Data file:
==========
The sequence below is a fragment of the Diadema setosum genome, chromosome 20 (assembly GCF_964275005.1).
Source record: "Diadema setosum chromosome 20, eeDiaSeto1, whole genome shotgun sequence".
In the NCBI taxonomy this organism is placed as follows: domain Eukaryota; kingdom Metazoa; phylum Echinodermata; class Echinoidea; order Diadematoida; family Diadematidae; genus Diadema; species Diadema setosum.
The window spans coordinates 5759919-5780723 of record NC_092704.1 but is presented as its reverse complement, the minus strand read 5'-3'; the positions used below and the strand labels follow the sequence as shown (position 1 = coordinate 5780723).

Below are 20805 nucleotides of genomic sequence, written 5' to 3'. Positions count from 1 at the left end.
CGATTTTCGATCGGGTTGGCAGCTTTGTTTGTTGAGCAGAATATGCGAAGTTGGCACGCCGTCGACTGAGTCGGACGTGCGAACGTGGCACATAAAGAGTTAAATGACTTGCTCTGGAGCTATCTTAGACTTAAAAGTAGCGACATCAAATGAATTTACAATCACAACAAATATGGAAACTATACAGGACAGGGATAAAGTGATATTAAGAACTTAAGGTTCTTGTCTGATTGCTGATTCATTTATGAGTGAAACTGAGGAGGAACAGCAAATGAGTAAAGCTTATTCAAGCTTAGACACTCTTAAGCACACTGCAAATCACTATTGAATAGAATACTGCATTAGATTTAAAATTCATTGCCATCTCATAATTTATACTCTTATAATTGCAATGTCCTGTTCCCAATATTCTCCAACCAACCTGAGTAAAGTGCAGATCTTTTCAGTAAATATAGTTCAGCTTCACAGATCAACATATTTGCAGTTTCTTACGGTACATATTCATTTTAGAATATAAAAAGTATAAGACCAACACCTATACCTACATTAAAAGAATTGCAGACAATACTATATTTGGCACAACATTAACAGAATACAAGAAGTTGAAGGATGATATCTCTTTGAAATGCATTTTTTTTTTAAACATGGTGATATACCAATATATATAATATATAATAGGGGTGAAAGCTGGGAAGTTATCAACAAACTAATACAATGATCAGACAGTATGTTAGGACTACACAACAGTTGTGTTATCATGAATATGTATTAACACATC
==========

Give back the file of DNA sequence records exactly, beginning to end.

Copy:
The sequence below is a fragment of the Diadema setosum genome, chromosome 20 (assembly GCF_964275005.1).
Source record: "Diadema setosum chromosome 20, eeDiaSeto1, whole genome shotgun sequence".
In the NCBI taxonomy this organism is placed as follows: domain Eukaryota; kingdom Metazoa; phylum Echinodermata; class Echinoidea; order Diadematoida; family Diadematidae; genus Diadema; species Diadema setosum.
The window spans coordinates 5759919-5780723 of record NC_092704.1 but is presented as its reverse complement, the minus strand read 5'-3'; the positions used below and the strand labels follow the sequence as shown (position 1 = coordinate 5780723).

Below are 20805 nucleotides of genomic sequence, written 5' to 3'. Positions count from 1 at the left end.
CGATTTTCGATCGGGTTGGCAGCTTTGTTTGTTGAGCAGAATATGCGAAGTTGGCACGCCGTCGACTGAGTCGGACGTGCGAACGTGGCACATAAAGAGTTAAATGACTTGCTCTGGAGCTATCTTAGACTTAAAAGTAGCGACATCAAATGAATTTACAATCACAACAAATATGGAAACTATACAGGACAGGGATAAAGTGATATTAAGAACTTAAGGTTCTTGTCTGATTGCTGATTCATTTATGAGTGAAACTGAGGAGGAACAGCAAATGAGTAAAGCTTATTCAAGCTTAGACACTCTTAAGCACACTGCAAATCACTATTGAATAGAATACTGCATTAGATTTAAAATTCATTGCCATCTCATAATTTATACTCTTATAATTGCAATGTCCTGTTCCCAATATTCTCCAACCAACCTGAGTAAAGTGCAGATCTTTTCAGTAAATATAGTTCAGCTTCACAGATCAACATATTTGCAGTTTCTTACGGTACATATTCATTTTAGAATATAAAAAGTATAAGACCAACACCTATACCTACATTAAAAGAATTGCAGACAATACTATATTTGGCACAACATTAACAGAATACAAGAAGTTGAAGGATGATATCTCTTTGAAATGCATTTTTTTTTTAAACATGGTGATATACCAATATATATAATATATAATAGGGGTGAAAGCTGGGAAGTTATCAACAAACTAATACAATGATCAGACAGTATGTTAGGACTACACAACAGTTGTGTTATCATGAATATGTATTAACACATC